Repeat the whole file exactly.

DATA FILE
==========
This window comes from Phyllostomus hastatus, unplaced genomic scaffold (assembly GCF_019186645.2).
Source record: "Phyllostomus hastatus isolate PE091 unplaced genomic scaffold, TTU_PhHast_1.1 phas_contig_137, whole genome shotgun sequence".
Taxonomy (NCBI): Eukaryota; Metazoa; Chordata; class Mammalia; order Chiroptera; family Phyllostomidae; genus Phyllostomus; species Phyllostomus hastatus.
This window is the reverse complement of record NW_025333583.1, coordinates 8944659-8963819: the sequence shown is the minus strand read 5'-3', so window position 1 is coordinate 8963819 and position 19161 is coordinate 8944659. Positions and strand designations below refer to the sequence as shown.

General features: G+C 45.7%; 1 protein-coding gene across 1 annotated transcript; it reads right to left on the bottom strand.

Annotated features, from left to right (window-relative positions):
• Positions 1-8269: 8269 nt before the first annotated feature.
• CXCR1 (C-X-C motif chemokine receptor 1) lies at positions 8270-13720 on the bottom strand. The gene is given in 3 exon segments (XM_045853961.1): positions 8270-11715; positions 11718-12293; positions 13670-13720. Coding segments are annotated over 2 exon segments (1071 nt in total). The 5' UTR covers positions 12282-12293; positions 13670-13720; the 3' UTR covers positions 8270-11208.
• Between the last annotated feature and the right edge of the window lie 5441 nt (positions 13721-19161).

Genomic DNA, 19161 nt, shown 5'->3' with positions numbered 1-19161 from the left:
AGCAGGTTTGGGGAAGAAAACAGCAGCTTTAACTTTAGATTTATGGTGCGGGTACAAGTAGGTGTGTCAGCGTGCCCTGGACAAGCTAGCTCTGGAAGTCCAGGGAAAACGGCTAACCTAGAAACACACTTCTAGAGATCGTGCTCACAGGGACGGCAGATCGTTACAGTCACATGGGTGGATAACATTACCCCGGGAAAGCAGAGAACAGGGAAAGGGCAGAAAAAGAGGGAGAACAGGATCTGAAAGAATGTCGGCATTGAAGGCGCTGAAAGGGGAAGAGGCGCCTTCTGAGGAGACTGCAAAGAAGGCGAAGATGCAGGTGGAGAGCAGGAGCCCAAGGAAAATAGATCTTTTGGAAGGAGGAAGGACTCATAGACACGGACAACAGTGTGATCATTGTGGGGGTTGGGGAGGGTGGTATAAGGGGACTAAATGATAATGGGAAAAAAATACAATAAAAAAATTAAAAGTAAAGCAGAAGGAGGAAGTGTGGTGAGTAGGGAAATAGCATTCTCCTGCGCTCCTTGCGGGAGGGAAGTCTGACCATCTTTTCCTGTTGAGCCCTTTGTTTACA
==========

This window comes from Phyllostomus hastatus, unplaced genomic scaffold (assembly GCF_019186645.2).
Source record: "Phyllostomus hastatus isolate PE091 unplaced genomic scaffold, TTU_PhHast_1.1 phas_contig_137, whole genome shotgun sequence".
Taxonomy (NCBI): Eukaryota; Metazoa; Chordata; class Mammalia; order Chiroptera; family Phyllostomidae; genus Phyllostomus; species Phyllostomus hastatus.
This window is the reverse complement of record NW_025333583.1, coordinates 8944659-8963819: the sequence shown is the minus strand read 5'-3', so window position 1 is coordinate 8963819 and position 19161 is coordinate 8944659. Positions and strand designations below refer to the sequence as shown.

General features: G+C 45.7%; 1 protein-coding gene across 1 annotated transcript; it reads right to left on the bottom strand.

Annotated features, from left to right (window-relative positions):
• Positions 1-8269: 8269 nt before the first annotated feature.
• CXCR1 (C-X-C motif chemokine receptor 1) lies at positions 8270-13720 on the bottom strand. The gene is given in 3 exon segments (XM_045853961.1): positions 8270-11715; positions 11718-12293; positions 13670-13720. Coding segments are annotated over 2 exon segments (1071 nt in total). The 5' UTR covers positions 12282-12293; positions 13670-13720; the 3' UTR covers positions 8270-11208.
• Between the last annotated feature and the right edge of the window lie 5441 nt (positions 13721-19161).

Genomic DNA, 19161 nt, shown 5'->3' with positions numbered 1-19161 from the left:
AGCAGGTTTGGGGAAGAAAACAGCAGCTTTAACTTTAGATTTATGGTGCGGGTACAAGTAGGTGTGTCAGCGTGCCCTGGACAAGCTAGCTCTGGAAGTCCAGGGAAAACGGCTAACCTAGAAACACACTTCTAGAGATCGTGCTCACAGGGACGGCAGATCGTTACAGTCACATGGGTGGATAACATTACCCCGGGAAAGCAGAGAACAGGGAAAGGGCAGAAAAAGAGGGAGAACAGGATCTGAAAGAATGTCGGCATTGAAGGCGCTGAAAGGGGAAGAGGCGCCTTCTGAGGAGACTGCAAAGAAGGCGAAGATGCAGGTGGAGAGCAGGAGCCCAAGGAAAATAGATCTTTTGGAAGGAGGAAGGACTCATAGACACGGACAACAGTGTGATCATTGTGGGGGTTGGGGAGGGTGGTATAAGGGGACTAAATGATAATGGGAAAAAAATACAATAAAAAAATTAAAAGTAAAGCAGAAGGAGGAAGTGTGGTGAGTAGGGAAATAGCATTCTCCTGCGCTCCTTGCGGGAGGGAAGTCTGACCATCTTTTCCTGTTGAGCCCTTTGTTTACA